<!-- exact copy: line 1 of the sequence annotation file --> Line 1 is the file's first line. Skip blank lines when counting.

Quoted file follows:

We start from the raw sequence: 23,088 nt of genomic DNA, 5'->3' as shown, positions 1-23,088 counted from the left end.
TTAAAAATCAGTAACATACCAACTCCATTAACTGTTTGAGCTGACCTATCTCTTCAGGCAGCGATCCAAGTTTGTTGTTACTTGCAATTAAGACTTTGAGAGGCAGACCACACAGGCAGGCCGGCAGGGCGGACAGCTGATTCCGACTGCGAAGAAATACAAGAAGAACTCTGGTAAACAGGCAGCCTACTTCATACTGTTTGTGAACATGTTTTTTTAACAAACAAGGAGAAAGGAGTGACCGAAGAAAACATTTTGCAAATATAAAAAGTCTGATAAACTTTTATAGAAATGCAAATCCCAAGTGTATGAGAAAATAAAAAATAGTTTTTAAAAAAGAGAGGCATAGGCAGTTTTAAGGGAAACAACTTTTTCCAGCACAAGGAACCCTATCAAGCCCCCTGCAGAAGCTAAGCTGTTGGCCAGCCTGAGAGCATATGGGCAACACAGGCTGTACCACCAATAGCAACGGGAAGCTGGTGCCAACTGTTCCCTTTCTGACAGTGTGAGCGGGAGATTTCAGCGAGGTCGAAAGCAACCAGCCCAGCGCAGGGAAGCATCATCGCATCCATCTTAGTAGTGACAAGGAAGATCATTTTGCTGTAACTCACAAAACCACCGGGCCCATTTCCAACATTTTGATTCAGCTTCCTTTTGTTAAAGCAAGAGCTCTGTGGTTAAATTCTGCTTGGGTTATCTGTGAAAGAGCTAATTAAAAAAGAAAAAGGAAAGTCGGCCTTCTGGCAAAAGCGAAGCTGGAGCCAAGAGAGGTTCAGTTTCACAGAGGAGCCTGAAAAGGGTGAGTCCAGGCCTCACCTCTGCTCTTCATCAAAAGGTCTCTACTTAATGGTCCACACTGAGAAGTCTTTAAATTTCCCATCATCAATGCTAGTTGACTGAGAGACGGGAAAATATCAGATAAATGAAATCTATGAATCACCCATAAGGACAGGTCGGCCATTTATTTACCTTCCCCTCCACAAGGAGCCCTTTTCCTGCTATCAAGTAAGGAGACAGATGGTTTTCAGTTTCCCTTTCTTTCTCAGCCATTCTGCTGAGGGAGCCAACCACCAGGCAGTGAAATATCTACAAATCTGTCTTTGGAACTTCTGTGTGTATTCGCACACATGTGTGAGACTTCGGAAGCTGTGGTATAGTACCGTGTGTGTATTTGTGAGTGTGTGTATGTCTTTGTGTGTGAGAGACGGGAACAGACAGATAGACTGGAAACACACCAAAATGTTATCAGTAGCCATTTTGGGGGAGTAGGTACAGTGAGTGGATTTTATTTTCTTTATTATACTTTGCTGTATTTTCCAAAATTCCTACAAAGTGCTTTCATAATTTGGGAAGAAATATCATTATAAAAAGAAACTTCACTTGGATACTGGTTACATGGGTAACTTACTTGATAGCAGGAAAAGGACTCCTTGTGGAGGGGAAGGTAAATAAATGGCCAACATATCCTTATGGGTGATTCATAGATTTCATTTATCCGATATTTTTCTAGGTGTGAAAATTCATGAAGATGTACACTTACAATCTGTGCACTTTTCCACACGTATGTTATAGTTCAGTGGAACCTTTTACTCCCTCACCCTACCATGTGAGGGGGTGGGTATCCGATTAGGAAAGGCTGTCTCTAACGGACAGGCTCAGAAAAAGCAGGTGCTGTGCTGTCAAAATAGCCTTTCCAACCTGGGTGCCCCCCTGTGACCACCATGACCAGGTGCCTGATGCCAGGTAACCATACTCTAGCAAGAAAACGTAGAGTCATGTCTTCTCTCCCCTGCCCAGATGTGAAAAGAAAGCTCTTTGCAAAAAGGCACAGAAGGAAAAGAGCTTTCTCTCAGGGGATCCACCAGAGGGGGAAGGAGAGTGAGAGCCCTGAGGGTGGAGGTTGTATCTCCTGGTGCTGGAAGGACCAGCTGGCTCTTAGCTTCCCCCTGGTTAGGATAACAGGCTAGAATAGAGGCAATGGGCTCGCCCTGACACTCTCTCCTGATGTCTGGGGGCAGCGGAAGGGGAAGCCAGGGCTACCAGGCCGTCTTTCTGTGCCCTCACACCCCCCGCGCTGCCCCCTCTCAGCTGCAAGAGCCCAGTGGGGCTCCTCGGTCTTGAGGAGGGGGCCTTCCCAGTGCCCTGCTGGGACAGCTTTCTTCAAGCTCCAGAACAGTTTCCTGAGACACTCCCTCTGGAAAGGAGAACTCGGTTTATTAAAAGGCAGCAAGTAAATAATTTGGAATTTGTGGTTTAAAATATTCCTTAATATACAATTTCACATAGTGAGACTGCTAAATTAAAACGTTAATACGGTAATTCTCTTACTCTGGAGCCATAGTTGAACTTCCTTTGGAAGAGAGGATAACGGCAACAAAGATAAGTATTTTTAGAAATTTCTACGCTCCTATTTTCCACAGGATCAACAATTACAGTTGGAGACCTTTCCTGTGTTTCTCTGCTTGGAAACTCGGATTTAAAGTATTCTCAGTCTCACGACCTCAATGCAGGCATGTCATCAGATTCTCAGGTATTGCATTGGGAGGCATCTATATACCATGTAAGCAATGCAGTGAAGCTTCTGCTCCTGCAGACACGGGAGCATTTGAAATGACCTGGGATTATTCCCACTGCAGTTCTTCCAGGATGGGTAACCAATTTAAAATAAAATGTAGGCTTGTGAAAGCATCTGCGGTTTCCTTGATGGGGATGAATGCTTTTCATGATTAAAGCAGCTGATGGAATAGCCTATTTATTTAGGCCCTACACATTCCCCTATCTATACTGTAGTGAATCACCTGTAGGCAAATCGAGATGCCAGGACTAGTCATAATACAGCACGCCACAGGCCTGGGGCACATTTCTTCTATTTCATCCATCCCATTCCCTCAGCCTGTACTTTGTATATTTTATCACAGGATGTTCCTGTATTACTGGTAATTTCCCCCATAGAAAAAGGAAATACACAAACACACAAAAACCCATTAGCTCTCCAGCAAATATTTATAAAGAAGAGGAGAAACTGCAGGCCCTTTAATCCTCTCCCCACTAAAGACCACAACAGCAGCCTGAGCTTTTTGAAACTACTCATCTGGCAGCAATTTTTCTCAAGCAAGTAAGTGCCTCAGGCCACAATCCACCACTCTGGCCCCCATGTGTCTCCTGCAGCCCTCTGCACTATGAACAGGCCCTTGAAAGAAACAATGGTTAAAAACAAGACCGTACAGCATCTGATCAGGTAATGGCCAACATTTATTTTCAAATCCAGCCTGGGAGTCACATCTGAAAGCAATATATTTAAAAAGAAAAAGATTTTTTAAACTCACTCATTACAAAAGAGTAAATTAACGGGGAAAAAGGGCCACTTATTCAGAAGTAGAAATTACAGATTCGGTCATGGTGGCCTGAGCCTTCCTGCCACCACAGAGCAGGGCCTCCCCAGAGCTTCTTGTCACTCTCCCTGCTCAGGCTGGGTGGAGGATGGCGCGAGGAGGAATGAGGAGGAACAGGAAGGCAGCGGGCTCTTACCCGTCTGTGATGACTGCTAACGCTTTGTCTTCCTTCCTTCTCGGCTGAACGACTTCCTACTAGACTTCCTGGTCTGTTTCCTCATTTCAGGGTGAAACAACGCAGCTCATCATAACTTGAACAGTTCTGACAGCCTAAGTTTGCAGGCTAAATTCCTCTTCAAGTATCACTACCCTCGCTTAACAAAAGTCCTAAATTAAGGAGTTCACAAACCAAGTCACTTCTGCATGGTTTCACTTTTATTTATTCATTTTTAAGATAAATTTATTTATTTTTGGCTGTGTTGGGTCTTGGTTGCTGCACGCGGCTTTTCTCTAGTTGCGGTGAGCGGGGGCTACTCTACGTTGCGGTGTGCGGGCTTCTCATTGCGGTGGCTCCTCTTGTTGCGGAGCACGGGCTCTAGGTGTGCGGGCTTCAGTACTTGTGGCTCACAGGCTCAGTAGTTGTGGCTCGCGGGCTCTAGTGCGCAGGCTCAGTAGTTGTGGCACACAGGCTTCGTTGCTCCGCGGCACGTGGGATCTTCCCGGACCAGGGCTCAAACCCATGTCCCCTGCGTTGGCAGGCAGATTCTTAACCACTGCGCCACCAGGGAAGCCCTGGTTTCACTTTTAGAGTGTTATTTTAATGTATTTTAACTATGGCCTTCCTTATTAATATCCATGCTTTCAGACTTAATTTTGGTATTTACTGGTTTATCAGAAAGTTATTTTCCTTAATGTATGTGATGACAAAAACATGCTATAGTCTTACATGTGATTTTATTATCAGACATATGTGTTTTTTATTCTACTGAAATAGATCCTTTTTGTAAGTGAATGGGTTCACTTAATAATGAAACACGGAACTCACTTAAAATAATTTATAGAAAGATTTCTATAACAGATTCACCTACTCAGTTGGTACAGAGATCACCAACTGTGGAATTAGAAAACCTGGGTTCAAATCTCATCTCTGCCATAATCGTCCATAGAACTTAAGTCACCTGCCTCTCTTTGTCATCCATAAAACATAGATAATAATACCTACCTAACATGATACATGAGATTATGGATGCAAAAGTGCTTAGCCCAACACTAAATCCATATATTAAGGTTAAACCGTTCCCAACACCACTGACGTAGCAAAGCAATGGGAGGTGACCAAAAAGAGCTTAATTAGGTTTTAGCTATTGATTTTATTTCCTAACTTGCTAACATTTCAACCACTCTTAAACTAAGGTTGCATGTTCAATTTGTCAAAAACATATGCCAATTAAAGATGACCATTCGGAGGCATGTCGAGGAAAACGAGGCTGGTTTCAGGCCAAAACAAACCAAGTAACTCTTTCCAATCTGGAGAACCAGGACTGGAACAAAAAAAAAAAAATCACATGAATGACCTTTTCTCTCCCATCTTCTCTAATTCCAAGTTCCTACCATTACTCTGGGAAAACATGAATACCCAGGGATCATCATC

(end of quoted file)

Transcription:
We start from the raw sequence: 23,088 nt of genomic DNA, 5'->3' as shown, positions 1-23,088 counted from the left end.